The "witchbox" project came to a close this morning, as my youngest tore into her stack of presents. Front and center on the table was the gift in question, which my wife and I denied all knowledge about. You learn very quickly as a parent that lying and messing with your child's head are two simple, but deeply satisfying joys. So let's follow the deception train to from start to finish:
If you read the post from the start of the week, you'll know that my wife and beloved co-liar were informed recently -- in the matter-of-fact way that six-year-olds have -- that my daughter, was, in fact, a witch. As she kept scavenging scraggly, splinter-laden sticks from the yard to wave at us and her siblings, we figured this was a fad that was going to stick for at least a little while. Since she's been using the laundry soap cups to mix up sand-and-leaf "potions" in the yard, and since we're tired of sand-and-leaves in the laundry, we set out to make an inexpensive witches kit for her birthday. We pulled this together in about a week and a half, with inspiration nearly completely stolen from Dante's Wardrobe and her excellent faux package projects.
Step one was sourcing replacement bottles for the potions. Assorted bud vases from local thrift stores supplied these:
Tip: the more exotic-looking the bottle, the better the effect. That tall white bottle with the faded gilt (?) designs was the hit of the day.
Since they are secondhand, and some are a little past their best days, I had the idea that these would be a gift from a real witch, made up of some of her leftovers. Co-conspirator was tasked with finding a box big enough to hold all these, which she did with excellence:
It's difficult to tell but this is a decorative book-shaped box made from heavy cardboard. She also picked up some fancy tissue paper and ribbon, and raided the papercrafting aisle and our own craft supplies for more items to include. Here's what it looked like last night, minus the bottles, which are off-camera.
For wands, we have a couple of pieces of leftover dowel rod from the garage, sanded down a bit and sprayed with scrapbooking sealant containing glitter. Clear plant marbles went into an old bag we had around. Given her steadier hands, the missus volunteered herself to fill up the tiny glass vials of "potion ingredients" (glitter, flakes of paper, tiny beads) while I worked on wrapping and packing up the bottles, and the small mortar and pestle that's packed up here in cardboard and tape.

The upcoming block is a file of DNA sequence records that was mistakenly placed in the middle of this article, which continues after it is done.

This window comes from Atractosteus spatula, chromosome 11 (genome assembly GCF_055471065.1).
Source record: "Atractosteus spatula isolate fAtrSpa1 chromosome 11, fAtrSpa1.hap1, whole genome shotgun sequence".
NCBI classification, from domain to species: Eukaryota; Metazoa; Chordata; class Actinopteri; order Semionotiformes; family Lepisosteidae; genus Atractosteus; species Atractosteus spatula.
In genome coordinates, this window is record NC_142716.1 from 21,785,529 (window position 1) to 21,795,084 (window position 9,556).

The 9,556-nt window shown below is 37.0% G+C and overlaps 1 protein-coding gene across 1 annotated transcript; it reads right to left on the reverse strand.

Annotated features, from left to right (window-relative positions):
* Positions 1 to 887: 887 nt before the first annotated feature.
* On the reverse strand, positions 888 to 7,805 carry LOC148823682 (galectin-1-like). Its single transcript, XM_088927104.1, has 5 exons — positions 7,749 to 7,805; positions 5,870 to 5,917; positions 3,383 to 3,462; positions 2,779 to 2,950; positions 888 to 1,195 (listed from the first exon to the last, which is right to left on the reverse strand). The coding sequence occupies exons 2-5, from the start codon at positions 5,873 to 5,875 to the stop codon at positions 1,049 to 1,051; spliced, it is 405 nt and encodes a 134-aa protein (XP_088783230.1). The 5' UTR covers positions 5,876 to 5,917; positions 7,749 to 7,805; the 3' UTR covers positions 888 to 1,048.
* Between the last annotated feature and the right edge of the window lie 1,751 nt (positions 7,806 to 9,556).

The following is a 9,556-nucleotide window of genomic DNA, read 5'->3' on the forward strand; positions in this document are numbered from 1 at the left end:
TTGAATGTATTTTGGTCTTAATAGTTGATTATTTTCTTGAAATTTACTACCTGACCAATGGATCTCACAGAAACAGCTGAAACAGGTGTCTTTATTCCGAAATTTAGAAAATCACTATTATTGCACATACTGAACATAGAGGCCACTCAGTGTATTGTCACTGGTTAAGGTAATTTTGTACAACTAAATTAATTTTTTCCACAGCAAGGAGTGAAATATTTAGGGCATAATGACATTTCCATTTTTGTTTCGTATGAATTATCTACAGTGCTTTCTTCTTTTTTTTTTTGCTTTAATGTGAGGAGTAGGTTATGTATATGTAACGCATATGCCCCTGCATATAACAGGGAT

I brought all my Tetris skills to bear:
...while a lot of careful funneling and filling happened next to me...
Pack into the open space with some remaining tissue, and add a few feathers... "phoenix down," suggested my middle child, a Harry Potter fan. Better than my suggestion of "squished owl."
And seal it up with some more ribbon, which we were surprised to discover was two-tone:
To provide a cover story for this assembly, and because I always relish an excuse to play with pens, there was a letter enclosed (click for more readable size):
My only regret with this letter -- beyond my penmanship -- is that I did not include "Wizard" in the organization name, because seven W's in a row is just that much funnier than six.
The unboxing was a great success:
Grizelda's letter was read aloud by the recipient, and I'm pleased that she both laughed and said "ew" at all the right places. Clearly, my target audience is seven-year-olds.
Our goals for this project were do amuse and delight, on a budget, and to get nature out of the laundry room. Did we succeed?
Amusement and delight are a huge yes. As I was packing up for work this morning, youngest was already preparing to mix up some concoction in the back yard. I expect we'll be finding gold glitter and mysterious purple powders in our lawn for years.
On a budget is an optimistic maybe. There were a number of new items in the mix, like the glitters, the box, ribbon, the tiny bottles. Everything purchased was on clearance or came from a discount or thrift store. Some of the items were things we had around the house. That tall white bottle that was so awesome cost all of 25¢ Kids of this age don't care.
The old adage about "time is money" applies here, too. If we had started sooner, I bet we could have sourced more of these things at lower cost. Those tiny vials arrived about 10 hours before the package was actually opened, for instance... but they are the same bottles for sale at the craft store across the street, which I could have snagged with a coupon. Admittedly, it's hard to plan around the whims of a 6 year-old, and who knows where we would have hidden everything in the meantime.
In general, though, I'll say we got far more for our time and money than the standard pink plastic playset. It's easy to pick something off the shelf and hand it to your kids, and I will be the first to admit that we've done that on more than one occasion. We are not a Pinterest-type household. But I also see the worth, and yes, the magic, in doing a project like this, especially an open-ended one that encourages imagination. Already we're wondering how to write a thank-you note to a witch.
I'm certainly glad we did it, and I don't even feel a little bit like a liar.